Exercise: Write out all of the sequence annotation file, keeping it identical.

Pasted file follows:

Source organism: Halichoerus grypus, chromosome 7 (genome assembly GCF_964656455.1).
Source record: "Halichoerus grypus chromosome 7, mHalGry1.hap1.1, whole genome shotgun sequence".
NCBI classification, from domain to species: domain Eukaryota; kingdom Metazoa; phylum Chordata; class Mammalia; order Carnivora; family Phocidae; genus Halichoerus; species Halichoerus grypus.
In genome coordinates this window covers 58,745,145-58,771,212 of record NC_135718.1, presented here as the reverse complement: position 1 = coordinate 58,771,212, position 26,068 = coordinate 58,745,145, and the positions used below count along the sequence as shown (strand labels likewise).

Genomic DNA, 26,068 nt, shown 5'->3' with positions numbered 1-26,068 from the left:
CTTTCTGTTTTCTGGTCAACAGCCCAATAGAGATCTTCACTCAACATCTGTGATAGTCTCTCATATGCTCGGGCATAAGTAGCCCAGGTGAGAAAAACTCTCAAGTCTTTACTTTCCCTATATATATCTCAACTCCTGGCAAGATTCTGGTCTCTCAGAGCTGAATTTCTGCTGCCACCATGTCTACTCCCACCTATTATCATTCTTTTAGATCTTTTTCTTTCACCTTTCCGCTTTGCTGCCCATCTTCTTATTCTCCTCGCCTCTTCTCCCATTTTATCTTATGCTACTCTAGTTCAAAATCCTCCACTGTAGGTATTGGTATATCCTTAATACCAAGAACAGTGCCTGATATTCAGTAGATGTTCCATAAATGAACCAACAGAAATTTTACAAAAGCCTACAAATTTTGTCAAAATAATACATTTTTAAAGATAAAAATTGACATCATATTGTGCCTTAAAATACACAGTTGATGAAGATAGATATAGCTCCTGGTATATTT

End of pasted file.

Source organism: Halichoerus grypus, chromosome 7 (genome assembly GCF_964656455.1).
Source record: "Halichoerus grypus chromosome 7, mHalGry1.hap1.1, whole genome shotgun sequence".
NCBI classification, from domain to species: domain Eukaryota; kingdom Metazoa; phylum Chordata; class Mammalia; order Carnivora; family Phocidae; genus Halichoerus; species Halichoerus grypus.
In genome coordinates this window covers 58,745,145-58,771,212 of record NC_135718.1, presented here as the reverse complement: position 1 = coordinate 58,771,212, position 26,068 = coordinate 58,745,145, and the positions used below count along the sequence as shown (strand labels likewise).

Genomic DNA, 26,068 nt, shown 5'->3' with positions numbered 1-26,068 from the left:
CTTTCTGTTTTCTGGTCAACAGCCCAATAGAGATCTTCACTCAACATCTGTGATAGTCTCTCATATGCTCGGGCATAAGTAGCCCAGGTGAGAAAAACTCTCAAGTCTTTACTTTCCCTATATATATCTCAACTCCTGGCAAGATTCTGGTCTCTCAGAGCTGAATTTCTGCTGCCACCATGTCTACTCCCACCTATTATCATTCTTTTAGATCTTTTTCTTTCACCTTTCCGCTTTGCTGCCCATCTTCTTATTCTCCTCGCCTCTTCTCCCATTTTATCTTATGCTACTCTAGTTCAAAATCCTCCACTGTAGGTATTGGTATATCCTTAATACCAAGAACAGTGCCTGATATTCAGTAGATGTTCCATAAATGAACCAACAGAAATTTTACAAAAGCCTACAAATTTTGTCAAAATAATACATTTTTAAAGATAAAAATTGACATCATATTGTGCCTTAAAATACACAGTTGATGAAGATAGATATAGCTCCTGGTATATTT